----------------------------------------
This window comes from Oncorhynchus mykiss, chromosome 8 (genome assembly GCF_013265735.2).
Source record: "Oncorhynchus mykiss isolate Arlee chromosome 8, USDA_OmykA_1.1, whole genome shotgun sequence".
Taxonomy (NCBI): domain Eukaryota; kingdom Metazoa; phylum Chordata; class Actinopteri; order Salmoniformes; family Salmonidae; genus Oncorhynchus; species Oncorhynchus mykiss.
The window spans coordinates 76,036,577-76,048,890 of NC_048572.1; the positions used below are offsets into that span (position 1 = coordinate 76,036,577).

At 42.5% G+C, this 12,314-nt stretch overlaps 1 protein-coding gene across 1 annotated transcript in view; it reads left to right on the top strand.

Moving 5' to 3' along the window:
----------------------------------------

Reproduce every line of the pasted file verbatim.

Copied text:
This window comes from Oncorhynchus mykiss, chromosome 8 (genome assembly GCF_013265735.2).
Source record: "Oncorhynchus mykiss isolate Arlee chromosome 8, USDA_OmykA_1.1, whole genome shotgun sequence".
Taxonomy (NCBI): domain Eukaryota; kingdom Metazoa; phylum Chordata; class Actinopteri; order Salmoniformes; family Salmonidae; genus Oncorhynchus; species Oncorhynchus mykiss.
The window spans coordinates 76,036,577-76,048,890 of NC_048572.1; the positions used below are offsets into that span (position 1 = coordinate 76,036,577).

At 42.5% G+C, this 12,314-nt stretch overlaps 1 protein-coding gene across 1 annotated transcript in view; it reads left to right on the top strand.

Moving 5' to 3' along the window: